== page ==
Editor’s note: In the kitchen with … features people in the local culinary scene at home in their own kitchens. To suggest someone to profile, contact athome@bendbulletin.com .

Savory Spice Shop owners Matt and Betsy Perry know precisely which of their more than 200 spices or spice blends they should use when preparing their dinner at home in southwest Bend, and they know exactly how much to use.

Matt Perry proudly calls himself the spice merchant of the Old Mill.

“We’ve always been foodies. We enjoy getting most of our fruits and vegetables through our CSA,” said Perry as he chopped up some fresh fennel and potatoes from his latest bag of produce from local farms. “We were always looking at different ways of flavoring our food, and we were visiting California and found this spice shop, and we found these spices added so much wonderful flavor to what we were cooking. We thought we should bring this to Bend because there are so many foodies and locavores here.”

Betsy Perry, a teacher at Miller Elementary School, says she was all in when they started talking about opening their shop. Matt Perry quit his metal fabrication job and hasn’t looked back since.

“I love being a spice merchant,” said Perry with a smile. “I love going to work every day. We often trade recipes with our customers, and I basically talk with foodies all day.”

The Perrys recently celebrated the shop’s second anniversary, and they’re gearing up for the busy holiday season, when home cooks and bakers kick things into overdrive from Thanksgiving to New Year’s Day.

“This time of year, as you can imagine, we sell a lot of pumpkin and apple spices or blends. We have turkey spice blends, spices for your stuffing and any flavor you could possibly need for your holiday meals. We carry more than 400 different products in the shop,” said Perry as he sprinkled some Asian spices on tuna he was prepping for the grill. “We have a flatiron prime rib rub that we are constantly ordering because it flies off the shelf.”

Perry explained that, while we now sprinkle black pepper, cinnamon or nutmeg on our foods, at one time, these spices were worth as much as silver and gold.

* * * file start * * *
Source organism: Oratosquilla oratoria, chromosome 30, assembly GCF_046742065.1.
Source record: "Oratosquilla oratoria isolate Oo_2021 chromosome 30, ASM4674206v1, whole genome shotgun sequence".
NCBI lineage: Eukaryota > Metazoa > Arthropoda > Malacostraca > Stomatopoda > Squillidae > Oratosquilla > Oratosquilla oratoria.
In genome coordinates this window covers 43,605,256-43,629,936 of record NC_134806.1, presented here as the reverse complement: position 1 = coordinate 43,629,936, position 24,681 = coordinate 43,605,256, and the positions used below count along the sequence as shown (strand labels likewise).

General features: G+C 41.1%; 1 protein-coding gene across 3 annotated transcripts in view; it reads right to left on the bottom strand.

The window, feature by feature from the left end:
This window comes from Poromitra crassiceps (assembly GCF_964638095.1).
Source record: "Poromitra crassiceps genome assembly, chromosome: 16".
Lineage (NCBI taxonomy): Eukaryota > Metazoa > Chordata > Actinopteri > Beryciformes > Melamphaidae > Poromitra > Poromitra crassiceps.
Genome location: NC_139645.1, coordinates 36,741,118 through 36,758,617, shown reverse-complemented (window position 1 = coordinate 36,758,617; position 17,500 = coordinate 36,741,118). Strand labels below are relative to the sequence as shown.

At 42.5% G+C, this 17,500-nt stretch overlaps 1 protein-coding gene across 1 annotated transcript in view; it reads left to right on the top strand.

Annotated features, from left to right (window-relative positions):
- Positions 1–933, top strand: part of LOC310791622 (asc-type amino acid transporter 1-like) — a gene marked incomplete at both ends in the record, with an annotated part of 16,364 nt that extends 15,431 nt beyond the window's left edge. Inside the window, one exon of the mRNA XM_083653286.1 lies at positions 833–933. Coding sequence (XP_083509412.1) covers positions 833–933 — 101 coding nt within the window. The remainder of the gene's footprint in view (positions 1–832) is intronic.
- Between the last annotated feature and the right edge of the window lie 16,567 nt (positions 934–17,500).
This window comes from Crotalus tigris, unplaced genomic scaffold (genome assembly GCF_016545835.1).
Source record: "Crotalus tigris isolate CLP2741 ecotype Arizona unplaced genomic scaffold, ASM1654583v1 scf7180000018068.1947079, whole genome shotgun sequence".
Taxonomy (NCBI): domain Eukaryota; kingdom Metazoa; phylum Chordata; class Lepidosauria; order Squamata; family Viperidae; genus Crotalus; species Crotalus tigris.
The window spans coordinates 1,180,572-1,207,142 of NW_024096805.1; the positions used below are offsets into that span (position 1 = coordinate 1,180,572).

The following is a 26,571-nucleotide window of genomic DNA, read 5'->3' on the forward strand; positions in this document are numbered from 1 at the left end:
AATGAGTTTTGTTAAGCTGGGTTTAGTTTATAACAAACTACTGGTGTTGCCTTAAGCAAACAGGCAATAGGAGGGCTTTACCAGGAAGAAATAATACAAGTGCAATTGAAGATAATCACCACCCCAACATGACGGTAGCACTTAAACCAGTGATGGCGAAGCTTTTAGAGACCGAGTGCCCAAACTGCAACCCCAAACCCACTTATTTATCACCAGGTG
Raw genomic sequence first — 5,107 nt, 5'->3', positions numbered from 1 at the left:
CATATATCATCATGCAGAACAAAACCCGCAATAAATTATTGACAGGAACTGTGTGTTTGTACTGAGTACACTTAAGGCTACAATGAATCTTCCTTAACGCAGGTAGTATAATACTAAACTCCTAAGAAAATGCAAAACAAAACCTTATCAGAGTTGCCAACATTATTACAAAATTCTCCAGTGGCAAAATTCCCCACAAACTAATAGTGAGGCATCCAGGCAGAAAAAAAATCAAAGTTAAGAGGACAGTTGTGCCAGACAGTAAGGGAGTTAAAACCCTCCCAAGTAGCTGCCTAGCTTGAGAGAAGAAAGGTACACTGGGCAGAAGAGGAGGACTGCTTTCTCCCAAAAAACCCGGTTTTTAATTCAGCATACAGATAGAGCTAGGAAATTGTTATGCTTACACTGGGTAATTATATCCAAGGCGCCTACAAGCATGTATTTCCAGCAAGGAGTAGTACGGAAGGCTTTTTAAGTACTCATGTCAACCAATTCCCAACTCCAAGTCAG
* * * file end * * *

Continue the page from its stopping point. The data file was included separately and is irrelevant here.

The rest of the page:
“The earlier mariners were really searching for spices. One Portuguese crew in the early 1500s had a single cargo on six to eight ships, with 5 million pounds of spices, and out of that, 4.2 million pounds were peppercorns,” said Perry.

Of course, now Perry doesn’t have to go on exhaustive searches for his spices. Instead the Perrys get their spice cargo from Savory Spice headquarters in Colorado. The parent company sources its spices directly from more than 100 spice merchants from around the world.

“We get our spices every month, and it’s freshly ground or blended in Colorado,” said Perry. “When you open your spice cupboard, if it doesn’t have the smells of your spices right away, they’re probably not that fresh.”

That’s not a problem for the Perrys. When they open their spice cupboard at home, with their neatly displayed spices lined up, aromatic scents waft through the kitchen.

Spices like curry powder that have stronger scents are kept in a separate space in the kitchen. The Perrys carry more than 30 different curries in their shop and have as many in their own immaculate home kitchen.

The Perrys love to cook and bake together in their kitchen, which they say is pretty close to their dream kitchen.

“We’re pretty simple people, so this kitchen works pretty well for us. We have a large island, which works great for prepping,” said Betsy Perry as she laid out some fresh kale and arugula to dry on towels. “Our house isn’t that large, but our kitchen is pretty big, relative to the rest of our house size.”

The open layout of the Perrys’ kitchen is perfect for the working couple who usually prep and cook while watching their son, Jack, 3, play, and keeping an eye on baby Julia.

Both Jack and Julia are off to a good start for being junior locavores and foodies. The Perrys aren’t afraid to introduce their children to the different flavors of the world.